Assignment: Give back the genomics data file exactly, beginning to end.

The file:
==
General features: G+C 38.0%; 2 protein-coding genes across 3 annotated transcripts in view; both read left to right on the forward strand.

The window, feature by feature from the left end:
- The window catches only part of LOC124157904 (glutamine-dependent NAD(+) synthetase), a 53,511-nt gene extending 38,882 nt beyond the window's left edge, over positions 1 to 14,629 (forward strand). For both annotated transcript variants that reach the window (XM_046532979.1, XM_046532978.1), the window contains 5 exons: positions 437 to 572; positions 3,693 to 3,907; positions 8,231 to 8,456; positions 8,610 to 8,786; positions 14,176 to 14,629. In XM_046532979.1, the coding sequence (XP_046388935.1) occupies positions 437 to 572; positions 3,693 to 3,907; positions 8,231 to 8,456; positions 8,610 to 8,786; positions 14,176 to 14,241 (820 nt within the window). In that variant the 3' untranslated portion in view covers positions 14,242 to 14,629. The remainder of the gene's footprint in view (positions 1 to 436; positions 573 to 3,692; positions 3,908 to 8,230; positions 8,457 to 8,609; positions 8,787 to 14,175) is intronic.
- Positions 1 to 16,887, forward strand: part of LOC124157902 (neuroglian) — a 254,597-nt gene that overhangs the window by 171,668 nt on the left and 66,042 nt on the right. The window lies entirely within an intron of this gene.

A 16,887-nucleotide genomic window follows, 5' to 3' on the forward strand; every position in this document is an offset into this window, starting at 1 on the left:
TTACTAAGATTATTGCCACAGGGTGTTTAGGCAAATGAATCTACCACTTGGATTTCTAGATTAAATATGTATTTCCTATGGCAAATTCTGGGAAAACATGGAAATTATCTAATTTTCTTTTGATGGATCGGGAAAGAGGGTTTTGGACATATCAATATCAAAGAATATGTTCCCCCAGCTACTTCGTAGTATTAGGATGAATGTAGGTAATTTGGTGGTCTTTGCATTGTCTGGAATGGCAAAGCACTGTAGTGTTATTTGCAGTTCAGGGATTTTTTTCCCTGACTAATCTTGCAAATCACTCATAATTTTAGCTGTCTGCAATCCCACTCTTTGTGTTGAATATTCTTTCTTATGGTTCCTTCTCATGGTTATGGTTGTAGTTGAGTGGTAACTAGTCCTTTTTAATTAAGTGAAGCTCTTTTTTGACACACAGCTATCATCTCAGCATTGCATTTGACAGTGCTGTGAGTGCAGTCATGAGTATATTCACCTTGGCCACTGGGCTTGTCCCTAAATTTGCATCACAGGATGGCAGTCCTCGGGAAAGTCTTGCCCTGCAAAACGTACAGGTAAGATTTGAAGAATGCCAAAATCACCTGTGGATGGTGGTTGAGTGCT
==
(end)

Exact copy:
General features: G+C 38.0%; 2 protein-coding genes across 3 annotated transcripts in view; both read left to right on the forward strand.

The window, feature by feature from the left end:
- The window catches only part of LOC124157904 (glutamine-dependent NAD(+) synthetase), a 53,511-nt gene extending 38,882 nt beyond the window's left edge, over positions 1 to 14,629 (forward strand). For both annotated transcript variants that reach the window (XM_046532979.1, XM_046532978.1), the window contains 5 exons: positions 437 to 572; positions 3,693 to 3,907; positions 8,231 to 8,456; positions 8,610 to 8,786; positions 14,176 to 14,629. In XM_046532979.1, the coding sequence (XP_046388935.1) occupies positions 437 to 572; positions 3,693 to 3,907; positions 8,231 to 8,456; positions 8,610 to 8,786; positions 14,176 to 14,241 (820 nt within the window). In that variant the 3' untranslated portion in view covers positions 14,242 to 14,629. The remainder of the gene's footprint in view (positions 1 to 436; positions 573 to 3,692; positions 3,908 to 8,230; positions 8,457 to 8,609; positions 8,787 to 14,175) is intronic.
- Positions 1 to 16,887, forward strand: part of LOC124157902 (neuroglian) — a 254,597-nt gene that overhangs the window by 171,668 nt on the left and 66,042 nt on the right. The window lies entirely within an intron of this gene.

A 16,887-nucleotide genomic window follows, 5' to 3' on the forward strand; every position in this document is an offset into this window, starting at 1 on the left:
TTACTAAGATTATTGCCACAGGGTGTTTAGGCAAATGAATCTACCACTTGGATTTCTAGATTAAATATGTATTTCCTATGGCAAATTCTGGGAAAACATGGAAATTATCTAATTTTCTTTTGATGGATCGGGAAAGAGGGTTTTGGACATATCAATATCAAAGAATATGTTCCCCCAGCTACTTCGTAGTATTAGGATGAATGTAGGTAATTTGGTGGTCTTTGCATTGTCTGGAATGGCAAAGCACTGTAGTGTTATTTGCAGTTCAGGGATTTTTTTCCCTGACTAATCTTGCAAATCACTCATAATTTTAGCTGTCTGCAATCCCACTCTTTGTGTTGAATATTCTTTCTTATGGTTCCTTCTCATGGTTATGGTTGTAGTTGAGTGGTAACTAGTCCTTTTTAATTAAGTGAAGCTCTTTTTTGACACACAGCTATCATCTCAGCATTGCATTTGACAGTGCTGTGAGTGCAGTCATGAGTATATTCACCTTGGCCACTGGGCTTGTCCCTAAATTTGCATCACAGGATGGCAGTCCTCGGGAAAGTCTTGCCCTGCAAAACGTACAGGTAAGATTTGAAGAATGCCAAAATCACCTGTGGATGGTGGTTGAGTGCT